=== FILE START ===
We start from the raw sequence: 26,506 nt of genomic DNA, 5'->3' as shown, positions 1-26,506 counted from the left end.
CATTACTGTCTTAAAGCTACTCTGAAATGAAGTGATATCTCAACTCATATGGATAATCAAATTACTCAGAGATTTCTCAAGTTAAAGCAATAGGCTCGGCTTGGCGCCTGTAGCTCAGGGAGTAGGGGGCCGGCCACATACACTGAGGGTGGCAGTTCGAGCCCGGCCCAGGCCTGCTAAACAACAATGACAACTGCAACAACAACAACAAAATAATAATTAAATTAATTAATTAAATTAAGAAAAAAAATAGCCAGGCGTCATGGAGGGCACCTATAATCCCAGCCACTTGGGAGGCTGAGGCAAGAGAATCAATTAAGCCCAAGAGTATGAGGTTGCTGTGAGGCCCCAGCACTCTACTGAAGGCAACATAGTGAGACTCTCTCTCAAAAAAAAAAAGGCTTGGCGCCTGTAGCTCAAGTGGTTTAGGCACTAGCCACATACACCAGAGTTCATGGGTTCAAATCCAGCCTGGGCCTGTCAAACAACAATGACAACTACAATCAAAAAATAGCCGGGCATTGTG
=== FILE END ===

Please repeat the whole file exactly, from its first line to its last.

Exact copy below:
We start from the raw sequence: 26,506 nt of genomic DNA, 5'->3' as shown, positions 1-26,506 counted from the left end.
CATTACTGTCTTAAAGCTACTCTGAAATGAAGTGATATCTCAACTCATATGGATAATCAAATTACTCAGAGATTTCTCAAGTTAAAGCAATAGGCTCGGCTTGGCGCCTGTAGCTCAGGGAGTAGGGGGCCGGCCACATACACTGAGGGTGGCAGTTCGAGCCCGGCCCAGGCCTGCTAAACAACAATGACAACTGCAACAACAACAACAAAATAATAATTAAATTAATTAATTAAATTAAGAAAAAAAATAGCCAGGCGTCATGGAGGGCACCTATAATCCCAGCCACTTGGGAGGCTGAGGCAAGAGAATCAATTAAGCCCAAGAGTATGAGGTTGCTGTGAGGCCCCAGCACTCTACTGAAGGCAACATAGTGAGACTCTCTCTCAAAAAAAAAAAGGCTTGGCGCCTGTAGCTCAAGTGGTTTAGGCACTAGCCACATACACCAGAGTTCATGGGTTCAAATCCAGCCTGGGCCTGTCAAACAACAATGACAACTACAATCAAAAAATAGCCGGGCATTGTG